Julia is disappointed. She has come to journalist Tom Clarke to ask for help in finding her husband who has mysteriously disappeared.
Tom works for the Libertarian, an online political news site, sufficiently successful to get seats at the front of the Home Secretary's press conferences, and to have enough money to pay highly placed sources. He is 28, and had followed Libertarian editor Katherine Fry from the Sunday Times.
Julia produces a clipping - presumably a printout - of one of his stories, headlined "Commons consents to police criminality."
Tom glowers in grey scale at the head of the topmost page, through glasses he borrowed from a colleague and beneath hair that was combed for the occasion and photoshopped at his request - to seem fairer than its usual fawn.
Julia explains the efforts she has made so far to track down missing Arthur. Tom replies that if those people who know the law can't help her, he can't either.
"I'm a journalist. I'm just a journalist.... I just work here."
Not an impressive start by fearless Tom, but he does do some digging. He calls his contacts, an officer in the Met and a Home Office civil servant who, "has got tastes, shall we say, that require investment."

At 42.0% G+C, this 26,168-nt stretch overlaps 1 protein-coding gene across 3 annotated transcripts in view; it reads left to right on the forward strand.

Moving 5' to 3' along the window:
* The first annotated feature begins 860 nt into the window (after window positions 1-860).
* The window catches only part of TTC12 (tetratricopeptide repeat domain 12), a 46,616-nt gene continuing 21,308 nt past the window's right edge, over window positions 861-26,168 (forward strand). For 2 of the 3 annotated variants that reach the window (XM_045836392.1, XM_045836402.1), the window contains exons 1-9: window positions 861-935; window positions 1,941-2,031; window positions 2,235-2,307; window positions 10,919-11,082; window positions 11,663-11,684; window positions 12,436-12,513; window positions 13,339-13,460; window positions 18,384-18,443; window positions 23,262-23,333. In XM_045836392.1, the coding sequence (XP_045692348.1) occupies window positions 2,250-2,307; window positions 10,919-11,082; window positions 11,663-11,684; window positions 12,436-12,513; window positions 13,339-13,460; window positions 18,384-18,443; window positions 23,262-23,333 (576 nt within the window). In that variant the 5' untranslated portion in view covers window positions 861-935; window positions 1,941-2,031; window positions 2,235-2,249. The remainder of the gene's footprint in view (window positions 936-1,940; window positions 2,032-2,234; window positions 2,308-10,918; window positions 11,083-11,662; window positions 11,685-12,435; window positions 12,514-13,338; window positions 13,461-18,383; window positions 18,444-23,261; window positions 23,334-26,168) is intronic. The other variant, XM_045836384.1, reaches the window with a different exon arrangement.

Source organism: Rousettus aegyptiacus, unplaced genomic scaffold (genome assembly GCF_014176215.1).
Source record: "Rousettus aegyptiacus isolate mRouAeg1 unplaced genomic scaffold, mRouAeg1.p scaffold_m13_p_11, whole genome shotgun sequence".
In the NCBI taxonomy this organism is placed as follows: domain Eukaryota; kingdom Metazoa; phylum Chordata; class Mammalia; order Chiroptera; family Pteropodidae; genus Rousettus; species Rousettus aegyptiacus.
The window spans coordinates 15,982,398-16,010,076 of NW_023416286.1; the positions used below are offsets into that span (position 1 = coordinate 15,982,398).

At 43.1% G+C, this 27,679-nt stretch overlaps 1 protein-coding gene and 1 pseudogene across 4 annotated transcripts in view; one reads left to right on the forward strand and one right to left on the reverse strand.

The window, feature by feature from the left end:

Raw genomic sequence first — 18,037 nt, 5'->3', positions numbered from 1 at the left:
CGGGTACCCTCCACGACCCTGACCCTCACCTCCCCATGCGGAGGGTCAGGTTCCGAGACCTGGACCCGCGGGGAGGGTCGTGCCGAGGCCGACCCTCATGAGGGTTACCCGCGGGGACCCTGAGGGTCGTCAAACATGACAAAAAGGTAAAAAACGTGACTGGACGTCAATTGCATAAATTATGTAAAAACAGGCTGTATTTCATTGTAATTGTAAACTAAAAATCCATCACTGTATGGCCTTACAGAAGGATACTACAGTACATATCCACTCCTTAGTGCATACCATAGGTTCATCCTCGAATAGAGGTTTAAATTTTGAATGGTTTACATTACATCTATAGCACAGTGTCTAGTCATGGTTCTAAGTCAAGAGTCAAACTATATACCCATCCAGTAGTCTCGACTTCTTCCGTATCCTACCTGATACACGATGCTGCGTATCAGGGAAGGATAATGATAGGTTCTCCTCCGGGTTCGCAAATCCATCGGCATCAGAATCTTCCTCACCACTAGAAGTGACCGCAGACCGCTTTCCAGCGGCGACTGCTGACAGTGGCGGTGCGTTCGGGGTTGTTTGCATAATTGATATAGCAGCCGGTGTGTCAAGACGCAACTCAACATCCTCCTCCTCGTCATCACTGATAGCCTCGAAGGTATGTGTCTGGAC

"The fact that they didn't say anything: it tells us something."
Tom is working in a paranoid Britain, under draconian Unified Security legislation brought in after terrorists blow up Drax power station, where the law and order apparatus leaks information for sinister purpose.
"We legitimise their actions, justify the time for which these people (terror suspects) can be held by making them seem more dangerous, sometimes, than they really are....
"We insinuate and incriminate and incite and the more we do the better the police look."
Eventually the News of the World runs a story about "Guantanamo UK", and a secret government prison, that is The Facility of the title, where a small number of gay men have been brutally incarcerated in a bid to stamp out a disease that explicitly resemble AIDS. One of them is Julia's husband, Arthur...
When the story breaks hardline Home Secretary Margaret Myers holds a news conference.
"There will be questions, I realise, about our decision to impose a media blackout on the story until now but I make no apologies for this. This government believes in governing, not scaremongering."
Trevor, from the Daily Express, asks "Don't you think the public had a right to know?"
The Home Secretary indulges in a show of irritation. "Do you really need me to answer that, Trevor? Do you think if we had told you, you would have confined yourself to reporting the facts? Do you think if we had come to you with our absolute assurance that the disease was under control you would have presented to the public a balanced responsible, reassuring message?"
- The Facility, by Simon Lelic (Mantle, £12.99) is reviewed on To Be Read.